With the events just around the corner and marathon training in full swing, the warmer weather has enticed many more people out jogging (despite the rain). However, jogging around the block and clocking up those miles is one thing, but to fully prepare yourself for a marathon requires more than just cardio.
If you are looking to improve your race time and stamina, then you should also be focussing on strength training. Adding strength training to your exercise regime can transform your preparation for these iconic races. Hitting the gym may be a welcome break from running for some, but for others this notion can be like stepping into the unknown. Read on for top tips that will shave seconds off your time, before long you will be hash-tagging ‘PB’ all over your social media.
Traditional cardio alone is good exercise, but for maximum health benefits you should be matching your training with strength exercises too. To start this process try assessing your running technique and become consciously aware of your style, seek the help of a specialist if your want a more detailed analysis or just simply speak to fellow regular runners. If you can make a small change to improve your running style, this can make a very quick difference as a more efficient technique can have a really positive impact on your running strength and consistency.
‘Running tall’ is a simple first step you can make to your technique, with your back straight and your chest high. This way you open up the lungs for more efficient breathing and your body position will allow your feet to land underneath you as opposed to in front of you. This technique will also encourage more mid foot landing rather than a heel foot landing which can be painful and less efficient over these long enduring distances.
Preparing for marathons requires a huge output of energy from your large muscle groups. Strengthening the key muscle groups throughout the body will help you maintain efficient and injury free cardio training week after week. Strong, fast running has the foundation of a strong core which can act as the base for your PBs. Core strength goes hand in hand with running strength, in which case improving the postural muscles can reduce your risk of injury and rapidly develop your training, and ultimately your marathon times.
At home try holding the ‘plank’ position on your living floor for the whole of the ad breaks in between your favourite TV shows. This classic core strength position will develop with every evening you do this until your next race. The stronger our core, the longer we can hold our running form which also strips our running time.
Speed & Strength
Speed and strength go hand in hand; shaving time off your training will need some speed exercises to build up your strength endurance. I know this sounds obvious, training faster and building speed. However, being mindful of more aspects of your run rather than just speed will actually allow you to perform better. Not neglecting the strength element of your run will actually allow you to run the same distance not just quicker, but stronger.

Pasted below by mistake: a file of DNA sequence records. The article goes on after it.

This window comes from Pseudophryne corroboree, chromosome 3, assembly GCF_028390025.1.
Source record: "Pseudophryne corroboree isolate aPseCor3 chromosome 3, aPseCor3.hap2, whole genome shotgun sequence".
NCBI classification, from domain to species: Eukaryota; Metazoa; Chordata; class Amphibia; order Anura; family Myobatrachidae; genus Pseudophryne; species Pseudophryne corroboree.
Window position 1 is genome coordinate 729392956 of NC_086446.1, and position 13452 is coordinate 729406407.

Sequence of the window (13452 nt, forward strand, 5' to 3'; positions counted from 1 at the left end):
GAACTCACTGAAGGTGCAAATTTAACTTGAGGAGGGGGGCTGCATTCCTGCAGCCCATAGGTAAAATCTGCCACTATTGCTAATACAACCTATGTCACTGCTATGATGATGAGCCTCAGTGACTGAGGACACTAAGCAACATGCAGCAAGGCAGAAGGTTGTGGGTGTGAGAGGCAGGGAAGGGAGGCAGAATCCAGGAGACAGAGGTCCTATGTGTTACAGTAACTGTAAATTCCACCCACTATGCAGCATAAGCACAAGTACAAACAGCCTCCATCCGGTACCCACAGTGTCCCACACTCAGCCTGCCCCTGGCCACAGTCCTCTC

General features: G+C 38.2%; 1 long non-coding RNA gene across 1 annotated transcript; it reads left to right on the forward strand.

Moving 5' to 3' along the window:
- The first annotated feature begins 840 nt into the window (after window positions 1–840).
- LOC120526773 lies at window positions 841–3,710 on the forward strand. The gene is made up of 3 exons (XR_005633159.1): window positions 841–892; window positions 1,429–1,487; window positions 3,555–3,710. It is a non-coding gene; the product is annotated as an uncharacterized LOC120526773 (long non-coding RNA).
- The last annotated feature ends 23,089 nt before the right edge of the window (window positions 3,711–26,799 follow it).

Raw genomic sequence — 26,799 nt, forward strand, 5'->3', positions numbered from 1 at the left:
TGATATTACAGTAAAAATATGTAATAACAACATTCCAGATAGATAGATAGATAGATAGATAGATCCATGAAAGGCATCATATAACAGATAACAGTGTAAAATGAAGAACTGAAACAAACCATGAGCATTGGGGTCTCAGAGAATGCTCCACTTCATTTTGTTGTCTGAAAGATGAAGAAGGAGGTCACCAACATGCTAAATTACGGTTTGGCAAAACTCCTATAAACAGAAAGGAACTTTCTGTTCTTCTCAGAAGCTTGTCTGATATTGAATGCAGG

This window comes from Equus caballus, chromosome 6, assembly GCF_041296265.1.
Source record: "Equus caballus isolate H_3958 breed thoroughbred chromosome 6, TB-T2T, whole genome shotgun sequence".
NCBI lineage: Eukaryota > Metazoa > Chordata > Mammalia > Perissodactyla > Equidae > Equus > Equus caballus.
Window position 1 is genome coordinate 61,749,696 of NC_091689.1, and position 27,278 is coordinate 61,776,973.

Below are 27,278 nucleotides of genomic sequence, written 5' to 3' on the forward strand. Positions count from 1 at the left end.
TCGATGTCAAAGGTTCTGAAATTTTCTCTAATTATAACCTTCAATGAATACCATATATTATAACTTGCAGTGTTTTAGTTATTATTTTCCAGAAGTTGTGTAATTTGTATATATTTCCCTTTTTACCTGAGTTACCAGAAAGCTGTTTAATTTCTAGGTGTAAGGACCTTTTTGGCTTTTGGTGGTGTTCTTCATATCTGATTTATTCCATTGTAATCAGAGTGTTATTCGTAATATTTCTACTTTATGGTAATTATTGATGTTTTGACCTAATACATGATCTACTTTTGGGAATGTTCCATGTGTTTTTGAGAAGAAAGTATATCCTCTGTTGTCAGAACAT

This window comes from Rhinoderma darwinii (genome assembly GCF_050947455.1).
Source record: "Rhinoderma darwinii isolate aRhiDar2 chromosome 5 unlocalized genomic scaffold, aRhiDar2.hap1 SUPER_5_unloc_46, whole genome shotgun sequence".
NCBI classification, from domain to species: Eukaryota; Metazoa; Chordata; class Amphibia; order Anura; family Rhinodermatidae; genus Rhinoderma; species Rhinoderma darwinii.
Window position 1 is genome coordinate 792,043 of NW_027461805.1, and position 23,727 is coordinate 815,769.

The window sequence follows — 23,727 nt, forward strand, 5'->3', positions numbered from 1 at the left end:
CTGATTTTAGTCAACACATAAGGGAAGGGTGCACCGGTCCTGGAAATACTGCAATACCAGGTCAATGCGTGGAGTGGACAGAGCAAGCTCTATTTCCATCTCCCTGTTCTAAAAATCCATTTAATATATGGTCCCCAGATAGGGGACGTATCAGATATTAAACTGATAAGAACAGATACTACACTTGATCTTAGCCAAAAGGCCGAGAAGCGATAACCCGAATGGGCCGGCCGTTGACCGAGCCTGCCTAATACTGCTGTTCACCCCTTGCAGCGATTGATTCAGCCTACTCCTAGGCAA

Shorter, high intensity bursts of exercise can boost your performance greatly and improve overall race speeds. Short sprint training with a small amount of rest between sprints can activate and strengthen fast twitch muscle fibres. This training will help your body become accustom to faster paced running, as well as recognising how your body reacts to the higher demand of oxygen and so forth.
I know, I admit it, this doesn’t sound good. But, hill training is a great way to improve your training and overall race times. Your preparation for a better London or Brighton marathon performance should very much include running up a hill or gradient a few times a week.
This type of training is something the most seasoned of runners hate, however, they all know it knocks seconds off their times overall. This is taxing on your legs, your lungs and you will be lying on the floor at the end of it. But, it will all be worth it; again building on your core strength and your technique this type of training will have you smashing your previous times to pieces.
You can do this up to ten times in a session to really feel the burn and get your body ready for what will soon seem like a very ‘flat’ marathon.
Whether you are new to running, or a seasoned runner, flexibility shouldalways be part of your training programme. Running with good technique and strong posture also requires good flexibility. Improved flexibility and a more developed range of motion in your ankles, knees and hips will make your training and racing so much smoother.Preparation for any exercise, let alone a marathon requires static and dynamic stretching before and after exercise. This helps to warm up specific muscle groups and improve flexibility to avoid injury but to also allow for greater performance of muscle groups.
The preparation of the run is just as important as the run itself, improving your flexibility along with it is key. Our body needs to be managed and maintained, muscle fibres need to be stretched and oxygen pumped to all the right places. Pre and post exercise stretching will certainly support this as well as develop your daily suppleness and flexibility.